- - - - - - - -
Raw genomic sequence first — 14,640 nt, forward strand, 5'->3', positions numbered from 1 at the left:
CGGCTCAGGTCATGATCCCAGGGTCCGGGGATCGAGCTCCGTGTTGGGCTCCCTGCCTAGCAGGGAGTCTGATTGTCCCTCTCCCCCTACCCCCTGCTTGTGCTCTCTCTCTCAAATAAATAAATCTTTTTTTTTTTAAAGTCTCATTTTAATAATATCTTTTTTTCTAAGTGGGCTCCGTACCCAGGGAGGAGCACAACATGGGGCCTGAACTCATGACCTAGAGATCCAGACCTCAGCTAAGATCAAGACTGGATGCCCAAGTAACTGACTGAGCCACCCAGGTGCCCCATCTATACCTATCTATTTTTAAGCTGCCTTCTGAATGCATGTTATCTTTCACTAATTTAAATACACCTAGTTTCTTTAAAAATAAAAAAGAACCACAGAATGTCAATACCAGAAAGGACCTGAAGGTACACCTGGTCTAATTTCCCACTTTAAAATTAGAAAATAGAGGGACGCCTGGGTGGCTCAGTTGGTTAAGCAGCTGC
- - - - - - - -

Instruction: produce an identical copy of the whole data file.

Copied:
Raw genomic sequence first — 14,640 nt, forward strand, 5'->3', positions numbered from 1 at the left:
CGGCTCAGGTCATGATCCCAGGGTCCGGGGATCGAGCTCCGTGTTGGGCTCCCTGCCTAGCAGGGAGTCTGATTGTCCCTCTCCCCCTACCCCCTGCTTGTGCTCTCTCTCTCAAATAAATAAATCTTTTTTTTTTTAAAGTCTCATTTTAATAATATCTTTTTTTCTAAGTGGGCTCCGTACCCAGGGAGGAGCACAACATGGGGCCTGAACTCATGACCTAGAGATCCAGACCTCAGCTAAGATCAAGACTGGATGCCCAAGTAACTGACTGAGCCACCCAGGTGCCCCATCTATACCTATCTATTTTTAAGCTGCCTTCTGAATGCATGTTATCTTTCACTAATTTAAATACACCTAGTTTCTTTAAAAATAAAAAAGAACCACAGAATGTCAATACCAGAAAGGACCTGAAGGTACACCTGGTCTAATTTCCCACTTTAAAATTAGAAAATAGAGGGACGCCTGGGTGGCTCAGTTGGTTAAGCAGCTGC